One of the legal issues that should be posed in this case is the question of whether Wal-Mart is fully aware of the employment and promotion trends in its 3,400 stores. As cited by the plaintiffs, there is clear evidence and facts that Wal-Mart has, at a certain extent, an imbalance of favor to employment treatment on the issue of sex in wages and promotion. To establish this legal issue, it should be imposed by the court to have Wal-Mart present data of their employment trending.
This data should include Wal-Mart’s knowledge on the ratio of employed men against women and their corresponding compensation and promotions within the company. In addition, Wal-Mart should present viable data that there are no intentions of systematic bias within the culture of the organization. In several studies made, there have been allegations of a corporate culture that is perceived to be an unconscious bias within the managers of all its branches (Curry, 2004).
Another legal issue in this case is the matter of the standardized qualification of Wal-Mart in its human resource affairs, covering issues on compensation and promotion. There should be a policy review on Wal-Mart’s wages and promotional stipulations that may support or dismiss the allegations of a corporate culture on unconscious biases in the retailer company. In the plaintiffs’ angle, on the other hand, a legal issue that should be called for is the relative experiences of the female employees that would support the claim of a widespread culture of discrimination.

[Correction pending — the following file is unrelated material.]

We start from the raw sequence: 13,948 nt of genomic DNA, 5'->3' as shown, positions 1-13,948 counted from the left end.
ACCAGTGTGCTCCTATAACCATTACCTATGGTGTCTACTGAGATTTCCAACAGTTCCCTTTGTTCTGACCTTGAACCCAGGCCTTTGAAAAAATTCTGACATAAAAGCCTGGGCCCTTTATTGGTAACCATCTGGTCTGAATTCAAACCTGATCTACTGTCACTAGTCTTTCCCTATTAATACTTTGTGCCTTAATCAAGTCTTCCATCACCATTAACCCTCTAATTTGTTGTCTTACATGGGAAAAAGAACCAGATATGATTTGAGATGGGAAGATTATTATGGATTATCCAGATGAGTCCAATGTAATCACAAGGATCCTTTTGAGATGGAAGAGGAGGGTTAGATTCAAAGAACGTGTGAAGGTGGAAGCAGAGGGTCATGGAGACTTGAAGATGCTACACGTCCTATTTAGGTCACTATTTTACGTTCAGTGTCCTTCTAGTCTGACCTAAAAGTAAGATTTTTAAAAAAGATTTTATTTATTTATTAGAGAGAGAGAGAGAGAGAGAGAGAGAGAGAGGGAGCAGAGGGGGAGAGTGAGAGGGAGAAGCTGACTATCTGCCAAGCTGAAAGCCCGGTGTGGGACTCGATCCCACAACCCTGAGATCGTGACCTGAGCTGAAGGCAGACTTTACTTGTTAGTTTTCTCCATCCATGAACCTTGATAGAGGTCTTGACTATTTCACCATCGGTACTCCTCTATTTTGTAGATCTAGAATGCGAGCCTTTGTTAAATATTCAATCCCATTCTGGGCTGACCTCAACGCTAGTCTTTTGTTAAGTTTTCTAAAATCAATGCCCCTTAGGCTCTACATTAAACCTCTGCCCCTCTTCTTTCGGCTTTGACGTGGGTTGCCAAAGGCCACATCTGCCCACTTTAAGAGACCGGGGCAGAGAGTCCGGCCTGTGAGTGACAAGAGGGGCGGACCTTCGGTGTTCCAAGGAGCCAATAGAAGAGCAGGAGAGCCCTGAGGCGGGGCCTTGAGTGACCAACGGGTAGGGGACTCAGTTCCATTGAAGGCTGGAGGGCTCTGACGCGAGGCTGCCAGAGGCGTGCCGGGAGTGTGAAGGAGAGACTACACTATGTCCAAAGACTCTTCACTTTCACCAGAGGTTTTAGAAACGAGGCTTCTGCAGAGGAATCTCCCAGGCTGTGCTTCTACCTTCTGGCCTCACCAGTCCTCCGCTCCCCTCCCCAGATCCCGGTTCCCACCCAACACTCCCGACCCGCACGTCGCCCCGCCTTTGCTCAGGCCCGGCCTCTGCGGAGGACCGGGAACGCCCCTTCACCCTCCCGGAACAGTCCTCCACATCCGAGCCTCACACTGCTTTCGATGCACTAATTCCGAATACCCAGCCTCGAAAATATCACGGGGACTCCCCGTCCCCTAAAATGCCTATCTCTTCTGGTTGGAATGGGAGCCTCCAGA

There are several legal provisions that protect the welfare of employees in the United States. The United States Code Title 42 – The Public Health and Welfare; Subchapter VI, Equal Employment Opportunities is one of the laws that operate in defense to discrimination in the workplace. According to the provision, unlawful employment practices include the following:
(1) the failure of employers to hire and discharge an individual, or to discriminate an employee with regard to compensation, conditions, terms, or privileges of employment, on the basis of the individual’s sex, race, color, religion, or national origin; and (2) the act of limiting, segregating, or classifying a current or an aspiring employee in ways which deprive an individual employment opportunities or adversely affect the employee’s status because of the employee’s sex, race, color, religion, or national origin.
Under the same provision, the law also holds grounds for penalty not just to employers, but to employment agencies and labor organization. (Thomson Reuters, 2008). Another legal stipulation is the Equal Pay Act of 1963 Minimum Wage; Section 206 (Section 6).
This provision states that it is unlawful to discriminate employees on the basis of sexual category by offering employee compensation at a rate lesser than the paid wages of the employees of the opposite sex. This provision is under the condition that the employees have equal work on jobs where equal effort, expertise, and duty are required and are performed on the same working conditions (Thomson Reuters, 1997).